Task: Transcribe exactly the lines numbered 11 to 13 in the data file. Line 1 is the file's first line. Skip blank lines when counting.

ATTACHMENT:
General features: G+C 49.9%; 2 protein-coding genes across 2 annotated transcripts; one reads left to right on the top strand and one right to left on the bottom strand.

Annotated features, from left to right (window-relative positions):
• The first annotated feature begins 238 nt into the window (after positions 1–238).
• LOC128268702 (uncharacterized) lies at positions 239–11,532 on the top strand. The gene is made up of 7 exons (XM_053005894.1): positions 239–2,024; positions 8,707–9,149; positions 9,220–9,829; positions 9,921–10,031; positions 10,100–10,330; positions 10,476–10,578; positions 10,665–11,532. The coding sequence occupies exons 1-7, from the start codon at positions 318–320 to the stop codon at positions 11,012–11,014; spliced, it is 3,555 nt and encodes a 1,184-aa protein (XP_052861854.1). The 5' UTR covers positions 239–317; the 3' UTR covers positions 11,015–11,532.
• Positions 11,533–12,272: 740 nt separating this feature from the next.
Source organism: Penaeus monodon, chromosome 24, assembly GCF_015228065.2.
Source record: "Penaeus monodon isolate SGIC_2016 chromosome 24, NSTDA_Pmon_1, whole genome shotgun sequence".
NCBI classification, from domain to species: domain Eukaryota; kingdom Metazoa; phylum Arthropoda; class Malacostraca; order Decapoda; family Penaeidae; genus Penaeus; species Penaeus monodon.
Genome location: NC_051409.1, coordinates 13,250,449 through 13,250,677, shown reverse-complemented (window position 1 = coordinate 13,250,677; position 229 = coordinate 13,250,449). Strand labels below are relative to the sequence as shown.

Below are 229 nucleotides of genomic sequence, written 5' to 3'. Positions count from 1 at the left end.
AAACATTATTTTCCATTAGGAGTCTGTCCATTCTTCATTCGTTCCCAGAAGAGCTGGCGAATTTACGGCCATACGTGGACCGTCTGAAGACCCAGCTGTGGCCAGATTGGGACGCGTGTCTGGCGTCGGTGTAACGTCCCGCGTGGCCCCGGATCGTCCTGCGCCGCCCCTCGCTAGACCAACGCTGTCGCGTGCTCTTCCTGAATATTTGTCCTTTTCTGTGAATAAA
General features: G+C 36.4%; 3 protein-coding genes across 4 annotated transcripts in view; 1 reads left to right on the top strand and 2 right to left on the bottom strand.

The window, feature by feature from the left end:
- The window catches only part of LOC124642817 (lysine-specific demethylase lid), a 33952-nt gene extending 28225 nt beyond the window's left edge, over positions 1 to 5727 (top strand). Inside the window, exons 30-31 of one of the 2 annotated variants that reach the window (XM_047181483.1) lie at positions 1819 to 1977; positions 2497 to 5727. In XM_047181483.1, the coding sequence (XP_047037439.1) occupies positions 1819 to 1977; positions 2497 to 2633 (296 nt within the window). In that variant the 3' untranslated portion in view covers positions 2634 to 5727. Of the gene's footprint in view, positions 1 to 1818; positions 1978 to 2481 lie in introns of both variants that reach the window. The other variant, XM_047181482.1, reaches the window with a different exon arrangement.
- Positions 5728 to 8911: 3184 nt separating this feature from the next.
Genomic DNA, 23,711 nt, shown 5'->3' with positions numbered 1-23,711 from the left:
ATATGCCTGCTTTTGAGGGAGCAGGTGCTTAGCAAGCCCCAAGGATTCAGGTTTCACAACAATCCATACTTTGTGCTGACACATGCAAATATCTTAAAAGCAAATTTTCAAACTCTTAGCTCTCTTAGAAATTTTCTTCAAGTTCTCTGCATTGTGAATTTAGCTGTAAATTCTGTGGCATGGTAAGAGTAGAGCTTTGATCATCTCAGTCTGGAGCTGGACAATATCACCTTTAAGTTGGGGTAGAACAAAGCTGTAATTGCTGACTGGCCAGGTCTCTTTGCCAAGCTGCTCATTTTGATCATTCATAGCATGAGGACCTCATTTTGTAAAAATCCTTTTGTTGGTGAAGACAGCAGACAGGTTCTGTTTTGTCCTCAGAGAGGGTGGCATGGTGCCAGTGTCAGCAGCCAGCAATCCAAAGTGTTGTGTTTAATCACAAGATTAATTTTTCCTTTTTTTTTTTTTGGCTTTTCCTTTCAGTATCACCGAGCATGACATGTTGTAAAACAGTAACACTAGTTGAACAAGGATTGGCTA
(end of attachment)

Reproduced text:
AAACATTATTTTCCATTAGGAGTCTGTCCATTCTTCATTCGTTCCCAGAAGAGCTGGCGAATTTACGGCCATACGTGGACCGTCTGAAGACCCAGCTGTGGCCAGATTGGGACGCGTGTCTGGCGTCGGTGTAACGTCCCGCGTGGCCCCGGATCGTCCTGCGCCGCCCCTCGCTAGACCAACGCTGTCGCGTGCTCTTCCTGAATATTTGTCCTTTTCTGTGAATAAA
General features: G+C 36.4%; 3 protein-coding genes across 4 annotated transcripts in view; 1 reads left to right on the top strand and 2 right to left on the bottom strand.

The window, feature by feature from the left end: